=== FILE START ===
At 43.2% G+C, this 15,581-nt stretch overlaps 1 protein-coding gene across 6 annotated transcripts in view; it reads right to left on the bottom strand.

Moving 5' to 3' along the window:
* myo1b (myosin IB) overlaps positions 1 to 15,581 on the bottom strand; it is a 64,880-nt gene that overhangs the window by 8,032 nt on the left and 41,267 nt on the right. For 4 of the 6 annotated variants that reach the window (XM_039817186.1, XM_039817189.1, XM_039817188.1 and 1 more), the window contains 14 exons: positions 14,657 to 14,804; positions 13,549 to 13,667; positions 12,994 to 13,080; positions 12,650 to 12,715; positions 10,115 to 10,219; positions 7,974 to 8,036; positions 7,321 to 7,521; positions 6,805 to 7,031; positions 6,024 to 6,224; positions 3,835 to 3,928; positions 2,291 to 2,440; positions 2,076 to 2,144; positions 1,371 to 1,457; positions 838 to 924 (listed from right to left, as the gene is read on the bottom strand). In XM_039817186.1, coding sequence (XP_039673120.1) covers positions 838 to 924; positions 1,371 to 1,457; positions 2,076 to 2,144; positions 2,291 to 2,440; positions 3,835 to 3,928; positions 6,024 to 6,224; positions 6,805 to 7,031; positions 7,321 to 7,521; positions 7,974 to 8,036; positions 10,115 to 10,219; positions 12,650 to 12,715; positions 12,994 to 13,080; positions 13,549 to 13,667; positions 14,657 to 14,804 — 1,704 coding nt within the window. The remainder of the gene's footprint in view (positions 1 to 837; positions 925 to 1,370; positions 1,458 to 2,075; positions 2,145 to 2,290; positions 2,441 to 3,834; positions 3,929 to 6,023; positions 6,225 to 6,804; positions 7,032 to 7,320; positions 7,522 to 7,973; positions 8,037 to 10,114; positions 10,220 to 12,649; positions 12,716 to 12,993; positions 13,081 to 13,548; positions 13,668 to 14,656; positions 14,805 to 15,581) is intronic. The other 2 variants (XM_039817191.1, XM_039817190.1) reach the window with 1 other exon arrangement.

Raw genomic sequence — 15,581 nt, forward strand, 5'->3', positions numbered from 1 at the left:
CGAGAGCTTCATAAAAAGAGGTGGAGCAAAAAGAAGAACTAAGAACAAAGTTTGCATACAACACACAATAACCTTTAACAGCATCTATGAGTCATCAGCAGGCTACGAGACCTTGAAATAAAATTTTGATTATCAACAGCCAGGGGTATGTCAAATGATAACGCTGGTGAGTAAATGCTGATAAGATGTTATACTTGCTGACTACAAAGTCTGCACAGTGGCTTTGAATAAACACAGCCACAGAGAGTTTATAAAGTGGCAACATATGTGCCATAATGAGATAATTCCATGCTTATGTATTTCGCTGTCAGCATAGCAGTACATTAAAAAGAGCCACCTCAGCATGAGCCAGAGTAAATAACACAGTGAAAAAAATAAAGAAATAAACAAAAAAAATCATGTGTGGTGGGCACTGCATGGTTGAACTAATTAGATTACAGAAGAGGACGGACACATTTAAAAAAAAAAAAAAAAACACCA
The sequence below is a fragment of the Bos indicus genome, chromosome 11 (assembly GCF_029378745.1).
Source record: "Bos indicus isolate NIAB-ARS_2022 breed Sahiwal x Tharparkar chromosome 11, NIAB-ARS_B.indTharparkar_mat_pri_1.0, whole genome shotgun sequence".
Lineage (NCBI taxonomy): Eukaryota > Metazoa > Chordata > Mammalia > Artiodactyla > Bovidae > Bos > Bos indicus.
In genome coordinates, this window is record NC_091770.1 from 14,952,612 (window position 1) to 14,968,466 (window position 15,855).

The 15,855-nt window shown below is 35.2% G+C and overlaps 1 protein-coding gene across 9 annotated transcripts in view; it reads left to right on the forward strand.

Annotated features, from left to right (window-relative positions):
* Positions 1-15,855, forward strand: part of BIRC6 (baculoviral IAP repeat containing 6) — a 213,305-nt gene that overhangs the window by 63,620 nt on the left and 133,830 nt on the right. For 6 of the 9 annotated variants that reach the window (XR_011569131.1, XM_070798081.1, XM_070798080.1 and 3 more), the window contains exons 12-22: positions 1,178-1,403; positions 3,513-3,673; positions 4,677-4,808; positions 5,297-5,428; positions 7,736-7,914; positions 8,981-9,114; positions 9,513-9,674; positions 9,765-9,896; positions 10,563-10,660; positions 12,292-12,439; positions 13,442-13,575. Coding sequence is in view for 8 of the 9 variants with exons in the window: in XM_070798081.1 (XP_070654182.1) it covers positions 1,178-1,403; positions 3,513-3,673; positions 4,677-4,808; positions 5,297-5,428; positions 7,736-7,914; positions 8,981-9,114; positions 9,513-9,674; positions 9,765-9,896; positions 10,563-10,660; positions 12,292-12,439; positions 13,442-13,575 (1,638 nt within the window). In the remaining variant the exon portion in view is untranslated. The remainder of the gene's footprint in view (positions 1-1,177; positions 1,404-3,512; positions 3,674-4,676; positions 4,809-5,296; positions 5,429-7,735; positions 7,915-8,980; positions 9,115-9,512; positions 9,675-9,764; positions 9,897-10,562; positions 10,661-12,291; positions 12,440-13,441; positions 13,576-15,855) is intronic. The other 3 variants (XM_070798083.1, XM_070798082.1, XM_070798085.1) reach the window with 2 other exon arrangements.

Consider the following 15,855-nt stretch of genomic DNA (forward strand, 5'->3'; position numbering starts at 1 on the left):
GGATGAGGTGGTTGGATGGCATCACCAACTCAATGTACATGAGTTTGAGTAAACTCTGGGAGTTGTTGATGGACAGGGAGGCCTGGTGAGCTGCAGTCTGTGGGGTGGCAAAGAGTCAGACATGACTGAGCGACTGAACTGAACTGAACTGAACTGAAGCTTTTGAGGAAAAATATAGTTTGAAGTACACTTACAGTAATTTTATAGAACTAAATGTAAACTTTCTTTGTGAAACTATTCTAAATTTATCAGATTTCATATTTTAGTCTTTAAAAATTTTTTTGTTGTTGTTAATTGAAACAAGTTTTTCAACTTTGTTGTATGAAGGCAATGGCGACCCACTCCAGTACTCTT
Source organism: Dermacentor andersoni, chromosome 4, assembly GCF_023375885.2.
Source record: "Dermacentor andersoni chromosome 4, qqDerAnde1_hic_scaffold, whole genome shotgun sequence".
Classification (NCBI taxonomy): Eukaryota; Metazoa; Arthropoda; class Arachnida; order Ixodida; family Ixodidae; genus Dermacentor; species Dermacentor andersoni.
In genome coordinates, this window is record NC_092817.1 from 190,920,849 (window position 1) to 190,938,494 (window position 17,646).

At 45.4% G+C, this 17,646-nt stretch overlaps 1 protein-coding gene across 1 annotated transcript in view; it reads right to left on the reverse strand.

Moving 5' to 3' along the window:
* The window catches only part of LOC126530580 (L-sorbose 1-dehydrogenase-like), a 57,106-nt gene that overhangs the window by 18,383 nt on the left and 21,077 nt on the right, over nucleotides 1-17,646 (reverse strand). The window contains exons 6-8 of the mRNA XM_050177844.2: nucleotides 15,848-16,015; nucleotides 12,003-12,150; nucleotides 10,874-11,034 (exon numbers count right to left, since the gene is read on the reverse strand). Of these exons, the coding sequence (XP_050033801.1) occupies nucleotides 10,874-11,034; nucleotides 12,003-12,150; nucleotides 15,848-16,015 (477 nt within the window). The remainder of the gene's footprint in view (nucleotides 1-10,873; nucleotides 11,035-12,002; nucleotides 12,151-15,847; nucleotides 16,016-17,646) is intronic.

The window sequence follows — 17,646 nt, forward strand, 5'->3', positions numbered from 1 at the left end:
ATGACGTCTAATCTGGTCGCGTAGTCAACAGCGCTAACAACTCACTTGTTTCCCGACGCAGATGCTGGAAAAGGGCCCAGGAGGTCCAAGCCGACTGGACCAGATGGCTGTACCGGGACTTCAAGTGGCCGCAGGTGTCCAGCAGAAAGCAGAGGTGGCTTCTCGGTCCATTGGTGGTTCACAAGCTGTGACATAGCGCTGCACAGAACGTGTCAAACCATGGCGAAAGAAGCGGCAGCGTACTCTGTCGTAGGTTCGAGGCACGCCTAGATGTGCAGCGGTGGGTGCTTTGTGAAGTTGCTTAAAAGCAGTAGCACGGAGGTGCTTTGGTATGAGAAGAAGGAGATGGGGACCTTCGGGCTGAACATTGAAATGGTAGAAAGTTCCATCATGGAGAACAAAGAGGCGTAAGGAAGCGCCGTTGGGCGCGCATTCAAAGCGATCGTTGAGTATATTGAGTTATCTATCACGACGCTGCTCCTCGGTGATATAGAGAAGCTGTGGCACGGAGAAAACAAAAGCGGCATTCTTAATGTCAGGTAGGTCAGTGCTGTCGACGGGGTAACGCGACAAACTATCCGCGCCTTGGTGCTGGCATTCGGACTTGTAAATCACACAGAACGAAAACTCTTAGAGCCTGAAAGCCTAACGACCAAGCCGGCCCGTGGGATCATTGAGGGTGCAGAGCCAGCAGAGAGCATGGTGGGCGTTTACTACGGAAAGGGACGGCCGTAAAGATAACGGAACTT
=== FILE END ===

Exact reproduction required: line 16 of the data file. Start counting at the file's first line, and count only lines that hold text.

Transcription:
Source record: "Dermacentor andersoni chromosome 4, qqDerAnde1_hic_scaffold, whole genome shotgun sequence".